July 15, 2024

Flour and Other Contaminated Foods: Food Defect Action Levels

The recall of Gold Medal flour for possible E. coli O121 contamination and the outbreak that is associated with those products reminded me of my food safety classes at the University of Minnesota. The CDC stated tonight that “collaborative investigative efforts indicate that flour produced at the General Mills facility in Kansas City, Missouri is a likely source of this outbreak.”

While E. coli bacteria in flour may seem unlikely to many, it does happen. And foods do contain “icky” ingredients in addition to bacteria. Most people don’t know that there are allowable levels of “unavoidable defects” in food and that the FDA has set these levels to below what would make an average person ill. Those “defects” include the presence of insect filth, maggots, insect eggs, mold, grit, rust, and rodent filth, including rodent hair and poop, and mammalian feces.

The numbers are not an average of the defects in the food you buy; they are the limits at which the government considers a food “adulterated.” The average number of defects in our food is much lower than the numbers below indicate. But they’re in there!

Moldy strawberries

These rules are set because, according to the FDA, it is “it is economically impractical to grow, harvest, or process raw products that are totally free of non-hazardous, naturally occurring, unavoidable defects.” The exception to this rule includes products that are harmful to people whether or not they exceed the action levels, such as enough bacteria in a product to make someone sick.

Wheat flour is allowed an average of 32 or more insect-damaged kernels per 100 grams. And an average of 9 mg or or more rodent excreta pellets and/or pellet fragments per kilogram are allowed in that product.

Other products have different levels of acceptable “defects.” Cocoa beans can be 4% moldy. Up to 60% of frozen berries can be moldy, and have an average of 4 larvae or 10 insects per 500 grams. Brussels sprouts can include 30 or more aphids for every 100 grams. One hundred grams of canned mushrooms can include more than 20 maggots. More than 10 milligrams of mammalian excreta is allowed in every pound of cocoa beans. And in every 100 grams of ground cinnamon, there can be 22 rodent hairs.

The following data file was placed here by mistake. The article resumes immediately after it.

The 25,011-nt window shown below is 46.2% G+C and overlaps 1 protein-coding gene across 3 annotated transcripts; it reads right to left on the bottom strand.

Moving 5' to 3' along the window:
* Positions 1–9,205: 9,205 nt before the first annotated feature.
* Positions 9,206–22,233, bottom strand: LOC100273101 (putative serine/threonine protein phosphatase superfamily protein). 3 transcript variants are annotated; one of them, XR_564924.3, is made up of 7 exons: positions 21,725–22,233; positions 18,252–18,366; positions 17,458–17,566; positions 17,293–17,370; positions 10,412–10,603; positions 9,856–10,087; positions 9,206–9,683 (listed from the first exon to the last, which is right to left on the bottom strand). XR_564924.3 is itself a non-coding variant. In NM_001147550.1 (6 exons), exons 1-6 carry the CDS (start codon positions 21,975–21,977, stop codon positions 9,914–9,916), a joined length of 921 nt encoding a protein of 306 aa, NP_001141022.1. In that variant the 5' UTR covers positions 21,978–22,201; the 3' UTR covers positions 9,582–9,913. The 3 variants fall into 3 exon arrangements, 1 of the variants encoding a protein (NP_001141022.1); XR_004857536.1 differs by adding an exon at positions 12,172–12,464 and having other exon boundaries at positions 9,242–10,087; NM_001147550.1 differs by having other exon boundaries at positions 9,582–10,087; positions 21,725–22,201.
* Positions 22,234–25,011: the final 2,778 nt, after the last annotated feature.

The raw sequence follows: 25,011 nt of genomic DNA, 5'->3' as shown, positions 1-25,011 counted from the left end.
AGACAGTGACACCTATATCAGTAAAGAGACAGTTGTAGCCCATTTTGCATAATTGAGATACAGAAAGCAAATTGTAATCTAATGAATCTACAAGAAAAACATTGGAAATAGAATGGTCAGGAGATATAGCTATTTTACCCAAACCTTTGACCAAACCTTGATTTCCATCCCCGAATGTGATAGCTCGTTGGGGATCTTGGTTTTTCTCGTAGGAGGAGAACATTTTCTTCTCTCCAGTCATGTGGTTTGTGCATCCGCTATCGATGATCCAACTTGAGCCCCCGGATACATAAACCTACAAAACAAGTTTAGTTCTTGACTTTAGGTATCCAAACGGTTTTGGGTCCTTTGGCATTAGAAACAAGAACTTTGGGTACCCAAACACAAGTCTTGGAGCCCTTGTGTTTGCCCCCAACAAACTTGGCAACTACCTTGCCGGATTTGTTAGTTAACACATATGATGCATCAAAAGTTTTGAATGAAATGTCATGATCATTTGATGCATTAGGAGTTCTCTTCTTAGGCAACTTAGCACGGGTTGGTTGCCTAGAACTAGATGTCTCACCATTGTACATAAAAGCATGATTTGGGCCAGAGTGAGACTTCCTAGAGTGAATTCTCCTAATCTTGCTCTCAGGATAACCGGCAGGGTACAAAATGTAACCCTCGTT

This information is not an indictment of the food industry, or assigning blame to anyone about these outbreaks. It is simply a timely reminder to practice good food safety habits in the kitchen at all times. The amount of these insect parts and poop in your food should not make you sick, but no food is going to be 100% safe 100% of the time. And you can’t trust that big corporations are looking out for your best interests. The home cook is really the last line of defense when it comes to protecting your family against foodborne illness.

Follow food safety rules and exercise common sense. Don’t eat raw or undercooked meat or poultry, raw milk, or raw flour. Cook these products to 160°F as tested by a meat thermometer to make sure they are as safe as they can be. Avoid cross-contamination whenever you can. Don’t store meat in the fridge on a shelf above foods that will be eaten uncooked. Use a separate cutting board for raw meats and poultry and clean it throughly with soap and water and even a mild bleach solution. And wash your hands well with soap and water before, during, and after food preparation. Don’t prepare food for anyone else if you are sick, especially with a diarrheal illness.

If you have a person in your household who falls into a “high risk” group, be especially vigilant about food safety. With a little effort, you can keep yourself and your family well, even if there is some rodent hair in the cinnamon.

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